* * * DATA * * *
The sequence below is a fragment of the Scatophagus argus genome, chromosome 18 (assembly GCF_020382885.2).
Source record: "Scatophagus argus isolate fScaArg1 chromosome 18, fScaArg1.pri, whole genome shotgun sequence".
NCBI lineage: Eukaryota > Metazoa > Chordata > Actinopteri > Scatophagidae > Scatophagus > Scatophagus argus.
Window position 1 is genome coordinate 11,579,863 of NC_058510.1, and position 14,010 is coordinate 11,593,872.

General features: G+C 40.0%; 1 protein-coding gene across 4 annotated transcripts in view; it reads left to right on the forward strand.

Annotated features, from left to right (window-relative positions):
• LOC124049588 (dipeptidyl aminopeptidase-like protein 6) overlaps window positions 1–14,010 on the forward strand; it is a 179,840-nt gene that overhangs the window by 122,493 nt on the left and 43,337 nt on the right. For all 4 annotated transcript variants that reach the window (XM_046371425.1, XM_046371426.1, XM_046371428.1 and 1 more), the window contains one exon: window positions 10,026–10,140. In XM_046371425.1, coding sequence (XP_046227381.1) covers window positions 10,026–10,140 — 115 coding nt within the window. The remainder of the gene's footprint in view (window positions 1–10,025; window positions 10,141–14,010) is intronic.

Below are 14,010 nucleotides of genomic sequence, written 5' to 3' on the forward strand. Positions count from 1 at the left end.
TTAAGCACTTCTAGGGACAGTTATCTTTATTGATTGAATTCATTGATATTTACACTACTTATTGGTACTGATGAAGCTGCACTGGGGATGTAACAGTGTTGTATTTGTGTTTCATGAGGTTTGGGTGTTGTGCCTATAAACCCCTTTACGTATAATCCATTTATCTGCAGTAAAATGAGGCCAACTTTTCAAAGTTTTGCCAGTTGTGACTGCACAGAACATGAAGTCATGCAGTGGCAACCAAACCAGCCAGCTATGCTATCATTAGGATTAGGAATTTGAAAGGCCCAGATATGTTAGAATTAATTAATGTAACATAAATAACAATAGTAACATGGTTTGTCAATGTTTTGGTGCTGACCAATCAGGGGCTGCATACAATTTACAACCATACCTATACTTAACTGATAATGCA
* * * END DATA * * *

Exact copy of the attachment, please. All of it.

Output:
The sequence below is a fragment of the Scatophagus argus genome, chromosome 18 (assembly GCF_020382885.2).
Source record: "Scatophagus argus isolate fScaArg1 chromosome 18, fScaArg1.pri, whole genome shotgun sequence".
NCBI lineage: Eukaryota > Metazoa > Chordata > Actinopteri > Scatophagidae > Scatophagus > Scatophagus argus.
Window position 1 is genome coordinate 11,579,863 of NC_058510.1, and position 14,010 is coordinate 11,593,872.

General features: G+C 40.0%; 1 protein-coding gene across 4 annotated transcripts in view; it reads left to right on the forward strand.

Annotated features, from left to right (window-relative positions):
• LOC124049588 (dipeptidyl aminopeptidase-like protein 6) overlaps window positions 1–14,010 on the forward strand; it is a 179,840-nt gene that overhangs the window by 122,493 nt on the left and 43,337 nt on the right. For all 4 annotated transcript variants that reach the window (XM_046371425.1, XM_046371426.1, XM_046371428.1 and 1 more), the window contains one exon: window positions 10,026–10,140. In XM_046371425.1, coding sequence (XP_046227381.1) covers window positions 10,026–10,140 — 115 coding nt within the window. The remainder of the gene's footprint in view (window positions 1–10,025; window positions 10,141–14,010) is intronic.

Below are 14,010 nucleotides of genomic sequence, written 5' to 3' on the forward strand. Positions count from 1 at the left end.
TTAAGCACTTCTAGGGACAGTTATCTTTATTGATTGAATTCATTGATATTTACACTACTTATTGGTACTGATGAAGCTGCACTGGGGATGTAACAGTGTTGTATTTGTGTTTCATGAGGTTTGGGTGTTGTGCCTATAAACCCCTTTACGTATAATCCATTTATCTGCAGTAAAATGAGGCCAACTTTTCAAAGTTTTGCCAGTTGTGACTGCACAGAACATGAAGTCATGCAGTGGCAACCAAACCAGCCAGCTATGCTATCATTAGGATTAGGAATTTGAAAGGCCCAGATATGTTAGAATTAATTAATGTAACATAAATAACAATAGTAACATGGTTTGTCAATGTTTTGGTGCTGACCAATCAGGGGCTGCATACAATTTACAACCATACCTATACTTAACTGATAATGCA